Well, so much for hoping a series would help me blog more regularly.
For those of you who read my post from almost a year ago, you know that I started a post-graduation series about my life after college. Clearly, one thing I didn’t consider was the fact that adulthood would be crazy, hectic, and put blogging at the very bottom of my to-do list. Even though it’s been nearly a year, I’m just going to pick up right where I left off. Luckily, the memories are still just as fresh as they were a year ago.
As I mentioned in my last post, I was accepted into the Columbia Publishing Course in New York City in April of 2015. This six-week long course teaches hopeful publishers the ins and outs of the publishing industry and includes two week-long workshops dedicated to book and magazine publishing. It’s intense, overwhelming, exhausting, and probably the most amazing experience I have ever had in my life. I met some of the most recognizable people in publishing, realized that publishing really was what I wanted to do for the rest of my life, and made lifelong friends all while living in my favorite city for seven weeks.
But the true test of knowledge (and patience) came in the third week of the course. For a full week, we were split into 10 groups and charged with the task of creating our own publishing house–a name, a history, a backlist, and six new titles for our mock Fall 2015 catalog. Each group was told what type of publishing house they were (children’s, trade, academic, etc.) and let loose. Members of the group then decided who would play what role in the publishing house (CEO, Publicity Manager, Business Manager, Editors, etc.) and started brainstorming ideas, many of which would get changed or knocked down by the panel of professional editors, publishers, agents, etc. leading the workshop.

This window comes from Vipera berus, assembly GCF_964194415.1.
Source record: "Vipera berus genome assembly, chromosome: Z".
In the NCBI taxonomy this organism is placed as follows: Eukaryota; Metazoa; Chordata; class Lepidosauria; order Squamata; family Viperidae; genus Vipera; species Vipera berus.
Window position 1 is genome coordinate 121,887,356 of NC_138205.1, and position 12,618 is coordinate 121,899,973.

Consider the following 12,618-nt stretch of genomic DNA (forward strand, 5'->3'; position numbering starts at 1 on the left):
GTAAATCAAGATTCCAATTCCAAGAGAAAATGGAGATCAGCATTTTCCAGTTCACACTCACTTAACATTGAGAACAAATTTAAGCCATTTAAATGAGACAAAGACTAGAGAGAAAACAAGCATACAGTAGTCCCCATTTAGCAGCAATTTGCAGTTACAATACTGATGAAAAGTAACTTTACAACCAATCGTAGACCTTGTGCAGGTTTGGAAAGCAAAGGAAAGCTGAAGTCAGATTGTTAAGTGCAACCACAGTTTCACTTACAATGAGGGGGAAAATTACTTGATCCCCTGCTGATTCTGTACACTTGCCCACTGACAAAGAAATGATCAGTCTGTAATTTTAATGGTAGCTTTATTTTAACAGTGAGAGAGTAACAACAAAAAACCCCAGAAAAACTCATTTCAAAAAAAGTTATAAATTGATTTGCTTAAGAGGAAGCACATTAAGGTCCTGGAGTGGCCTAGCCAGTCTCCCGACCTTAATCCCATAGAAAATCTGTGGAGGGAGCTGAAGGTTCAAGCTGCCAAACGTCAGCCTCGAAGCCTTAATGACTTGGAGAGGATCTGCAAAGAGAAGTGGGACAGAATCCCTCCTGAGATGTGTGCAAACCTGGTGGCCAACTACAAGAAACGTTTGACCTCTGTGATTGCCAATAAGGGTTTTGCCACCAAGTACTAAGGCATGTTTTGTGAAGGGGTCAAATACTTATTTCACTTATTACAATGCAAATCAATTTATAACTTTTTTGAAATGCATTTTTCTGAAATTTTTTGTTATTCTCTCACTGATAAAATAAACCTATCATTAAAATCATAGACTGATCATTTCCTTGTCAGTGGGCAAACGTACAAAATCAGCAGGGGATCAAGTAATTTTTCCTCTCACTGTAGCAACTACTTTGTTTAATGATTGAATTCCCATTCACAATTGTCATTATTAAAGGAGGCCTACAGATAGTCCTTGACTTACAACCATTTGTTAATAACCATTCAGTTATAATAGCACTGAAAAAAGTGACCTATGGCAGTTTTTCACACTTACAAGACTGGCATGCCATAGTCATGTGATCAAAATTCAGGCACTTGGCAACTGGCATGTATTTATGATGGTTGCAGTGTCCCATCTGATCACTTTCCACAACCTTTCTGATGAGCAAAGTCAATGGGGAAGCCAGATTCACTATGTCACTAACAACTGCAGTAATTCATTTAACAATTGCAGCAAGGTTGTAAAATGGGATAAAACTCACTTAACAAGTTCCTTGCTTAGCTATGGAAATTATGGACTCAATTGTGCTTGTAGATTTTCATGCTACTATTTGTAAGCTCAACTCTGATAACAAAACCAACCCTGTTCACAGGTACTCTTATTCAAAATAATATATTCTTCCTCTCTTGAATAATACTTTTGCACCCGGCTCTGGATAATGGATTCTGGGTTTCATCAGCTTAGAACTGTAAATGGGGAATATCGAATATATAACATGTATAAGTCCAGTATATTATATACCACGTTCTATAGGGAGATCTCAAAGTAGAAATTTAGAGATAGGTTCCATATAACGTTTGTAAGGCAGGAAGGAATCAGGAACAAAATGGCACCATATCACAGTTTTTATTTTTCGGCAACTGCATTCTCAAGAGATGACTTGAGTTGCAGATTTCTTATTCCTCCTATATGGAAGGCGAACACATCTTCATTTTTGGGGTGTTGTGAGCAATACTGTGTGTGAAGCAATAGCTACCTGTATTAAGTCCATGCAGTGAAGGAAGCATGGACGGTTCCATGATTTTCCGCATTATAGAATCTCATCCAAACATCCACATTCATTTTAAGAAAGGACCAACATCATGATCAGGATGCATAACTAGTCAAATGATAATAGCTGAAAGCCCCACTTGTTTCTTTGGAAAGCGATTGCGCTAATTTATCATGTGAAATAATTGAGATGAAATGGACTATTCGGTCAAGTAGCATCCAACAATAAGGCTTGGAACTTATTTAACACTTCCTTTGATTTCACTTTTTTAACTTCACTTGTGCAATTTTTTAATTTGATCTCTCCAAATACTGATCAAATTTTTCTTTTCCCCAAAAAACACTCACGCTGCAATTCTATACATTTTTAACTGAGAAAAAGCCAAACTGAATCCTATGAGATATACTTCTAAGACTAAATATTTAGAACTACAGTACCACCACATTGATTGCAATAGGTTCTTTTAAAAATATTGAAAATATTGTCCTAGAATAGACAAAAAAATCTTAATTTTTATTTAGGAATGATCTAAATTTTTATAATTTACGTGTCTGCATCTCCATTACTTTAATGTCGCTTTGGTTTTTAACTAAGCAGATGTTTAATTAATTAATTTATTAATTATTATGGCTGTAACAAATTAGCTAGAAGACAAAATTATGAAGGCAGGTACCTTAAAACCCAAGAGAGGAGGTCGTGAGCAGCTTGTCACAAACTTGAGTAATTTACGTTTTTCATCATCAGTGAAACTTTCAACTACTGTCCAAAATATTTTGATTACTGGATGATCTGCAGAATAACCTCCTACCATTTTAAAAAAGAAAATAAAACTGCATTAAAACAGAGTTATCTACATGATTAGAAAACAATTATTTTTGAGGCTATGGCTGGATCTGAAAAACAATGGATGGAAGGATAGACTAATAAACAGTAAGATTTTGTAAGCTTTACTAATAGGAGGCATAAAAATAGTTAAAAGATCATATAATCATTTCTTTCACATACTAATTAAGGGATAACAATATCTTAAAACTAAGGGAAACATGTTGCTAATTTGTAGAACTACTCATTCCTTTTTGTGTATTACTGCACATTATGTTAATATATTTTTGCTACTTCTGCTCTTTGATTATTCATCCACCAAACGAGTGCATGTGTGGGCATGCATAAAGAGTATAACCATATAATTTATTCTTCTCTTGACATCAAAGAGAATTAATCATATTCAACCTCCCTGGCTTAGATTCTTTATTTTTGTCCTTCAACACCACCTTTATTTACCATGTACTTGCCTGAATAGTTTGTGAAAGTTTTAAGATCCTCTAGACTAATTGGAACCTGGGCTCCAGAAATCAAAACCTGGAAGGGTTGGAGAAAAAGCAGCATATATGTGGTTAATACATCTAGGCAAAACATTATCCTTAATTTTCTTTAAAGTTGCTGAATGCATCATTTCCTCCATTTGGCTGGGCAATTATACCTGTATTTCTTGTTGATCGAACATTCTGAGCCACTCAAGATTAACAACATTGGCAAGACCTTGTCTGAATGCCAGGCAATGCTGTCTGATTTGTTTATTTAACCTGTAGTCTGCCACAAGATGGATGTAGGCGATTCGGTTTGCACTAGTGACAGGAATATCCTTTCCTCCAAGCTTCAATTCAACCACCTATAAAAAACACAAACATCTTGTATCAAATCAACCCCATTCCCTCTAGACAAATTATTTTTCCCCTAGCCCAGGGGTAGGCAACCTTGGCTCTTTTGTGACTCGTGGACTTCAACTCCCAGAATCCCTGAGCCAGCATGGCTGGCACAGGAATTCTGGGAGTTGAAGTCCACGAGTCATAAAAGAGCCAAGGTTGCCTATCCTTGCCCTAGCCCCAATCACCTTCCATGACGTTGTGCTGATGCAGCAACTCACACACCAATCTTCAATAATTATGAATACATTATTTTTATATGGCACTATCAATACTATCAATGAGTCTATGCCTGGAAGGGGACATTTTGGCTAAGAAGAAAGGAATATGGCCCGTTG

By the end of the sleepless, exhausting week, my children’s publishing house, Rabbit Hole Books, had six very different books to present to the panel. As the CEO, I learned about people management, time management, and that sleeping is overrated. I was so proud and honored to work with the group of women I did–and I think we all walked away feeling proud of the work we did.
The next three weeks of the course focused on magazine and digital publishing and I was once again able to meet and learn from some of the biggest people in the industry. To cap off this section of the course, we were once again split into groups (this time of about 20 people) and told to create our own print and digital magazine from the ground up–stories, covers, PR campaigns, advertising–you name it, we had to do it. Once again the CEO, I learned that managing 20 people is much harder than 10 and that digital publishing is much more difficult than people realize. Our magazine, Cipher, a go-to guide for all things a sci-fi/fantasy fan could want, was ultimately a success and I couldn’t have been more proud of my team.
After a career fair and a final reception, it was time to say goodbye to my CPC family. I left the city with two portfolios of work, 15 new books (oops), and countless memories with some new best friends. I graduated from the CPC knowing that I could make it in New York, New York (which means I could make it anywhere)–and this confidence was the most priceless souvenir I took home from my time in NYC.
With only two short weeks to recover, I said goodbye to the Big Apple and hello to the Happiest Place on Earth.
Until next time, happy reading!